Braam AW, Beekman AT, Knipscheer CP, Deeg DJ, van den Eeden P, van Tilburg W. Religious denomination and depression in older Dutch citizens: patterns and models. J Aging Health. 1998 Nov;10(4):483-503.
Bremmer MA, Beekman AT, Deeg DJ, Penninx BW, Dik MG, Hack CE, Hoogendijk WJ. Inflammatory markers in late-life depression: results from a population-based study. J Affect Disord. 2008 Mar;106(3):249-55.
Bremmer MA, Hoogendijk WJ, Deeg DJ, Schoevers RA, Schalk BW, Beekman AT. Depression in older age is a risk factor for first ischemic cardiac events. Am J Geriatr Psychiatry. 2006,14(6):523-30.
Comijs HC, Beekman ATF, Smit F, van Tilburg T, & Deeg DJH. The association between recent life events and depressive symptoms in older persons and the interaction with early events. J Affect Disord. 2007, 103(1-3):243-246.
Comijs HC, van Tilburg T, Geerlings SW, Jonker C, Deeg DJH, van Tilburg W, & Beekman ATF. Do severity and duration of depressive symptoms predict cognitive decline older persons? Results of the Longitudinal Aging Study Amsterdam. Aging Clin Exp Res, 2004, 16 (3): 226-232.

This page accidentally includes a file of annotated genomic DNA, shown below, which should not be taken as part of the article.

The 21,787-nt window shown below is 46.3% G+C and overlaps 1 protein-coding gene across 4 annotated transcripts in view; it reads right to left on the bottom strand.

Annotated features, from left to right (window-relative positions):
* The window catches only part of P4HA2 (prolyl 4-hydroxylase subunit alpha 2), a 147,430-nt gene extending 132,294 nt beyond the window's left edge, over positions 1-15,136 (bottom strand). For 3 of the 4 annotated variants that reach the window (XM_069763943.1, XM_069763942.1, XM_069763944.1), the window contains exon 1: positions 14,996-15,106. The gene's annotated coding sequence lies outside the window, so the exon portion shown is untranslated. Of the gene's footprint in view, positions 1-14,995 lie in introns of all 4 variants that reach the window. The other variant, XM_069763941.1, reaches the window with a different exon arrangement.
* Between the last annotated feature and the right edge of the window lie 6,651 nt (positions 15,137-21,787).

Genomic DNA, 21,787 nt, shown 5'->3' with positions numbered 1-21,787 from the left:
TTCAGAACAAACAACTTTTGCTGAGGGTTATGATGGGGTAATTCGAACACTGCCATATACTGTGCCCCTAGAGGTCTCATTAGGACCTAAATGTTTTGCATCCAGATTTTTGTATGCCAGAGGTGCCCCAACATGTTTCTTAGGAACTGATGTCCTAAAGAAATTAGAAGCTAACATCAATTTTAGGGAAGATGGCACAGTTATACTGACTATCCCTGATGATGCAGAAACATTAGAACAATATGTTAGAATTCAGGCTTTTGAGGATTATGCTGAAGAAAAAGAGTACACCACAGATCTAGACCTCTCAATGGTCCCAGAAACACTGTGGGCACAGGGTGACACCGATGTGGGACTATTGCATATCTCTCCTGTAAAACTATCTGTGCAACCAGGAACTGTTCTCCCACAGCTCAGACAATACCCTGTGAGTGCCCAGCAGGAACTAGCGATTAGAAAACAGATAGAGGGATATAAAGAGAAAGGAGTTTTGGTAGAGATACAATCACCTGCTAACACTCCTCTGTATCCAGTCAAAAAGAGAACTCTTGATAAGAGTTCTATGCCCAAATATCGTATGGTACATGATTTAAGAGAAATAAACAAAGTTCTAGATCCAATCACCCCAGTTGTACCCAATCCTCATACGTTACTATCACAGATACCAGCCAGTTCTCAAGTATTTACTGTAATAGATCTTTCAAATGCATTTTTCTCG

Geerlings SW, Beekman ATF, Deeg DJH, Smit JH, van Tilburg W (1999) The Center for Epidemiologic Studies Depression scale (CESD-D) in a mixed mode, repeated measures design: age and sex differences. Int J Meth Psychiatr Res 8, 102-109.
Hertzog C, van Alstine J, Usala PD, Hultsch DF, Dixon, R. (1990) Measurement properties of the center for epidemiological studies depression scale (CES-D) in older populations. Psychol. Assess. 2, 64-72.
Himmelfarb S and Murrell SA (1983) Reliability and validity of five mental health scales in older persons. J. Gerontol. 38, 333-339.
Hoogendijk WJ, Lips P, Dik MG, Deeg DJ, Beekman AT, Penninx BW. Depression is associated with decreased 25-hydroxyvitamin D and increased parathyroid hormone levels in older adults. Arch Gen Psychiatry. 2008 65(5):508-12.
Janssen J, Beekman AT, Comijs HC, Deeg DJ, & Heeren TJ. Late-life depression: the differences between early- and late-onset illness in a community-based sample. Int J Geriatr Psychiatry. 2006, 21(1):86-93.
Radloff LS. 1977. The CES-D Scale: A self-report depression scale for research in the general population. Appl. Psychol. Meas. 3, 385-401.
Radloff LS and Teri. L, (1986) Use of the CES-D with older adults. Clin. Gerontol. 5, 119-36.
Sonnenberg CM, Beekman AT, Deeg DJ, van Tilburg W. Sex differences in late-life depression. Acta Psychiatr Scand. 2000 101(4):286-92.
Steunenberg B, Beekman AT, Deeg DJ, Kerkhof AJ. Personality and the onset of depression in late life. J Affect Disord. 2006, 92(2-3):243-51.
Steunenberg B, Beekman AT, Deeg DJ, Bremmer MA, Kerkhof AJ. Mastery and neuroticism predict recovery of depression in later life. Am J Geriatr Psychiatry. 2007, 15(3):234-42.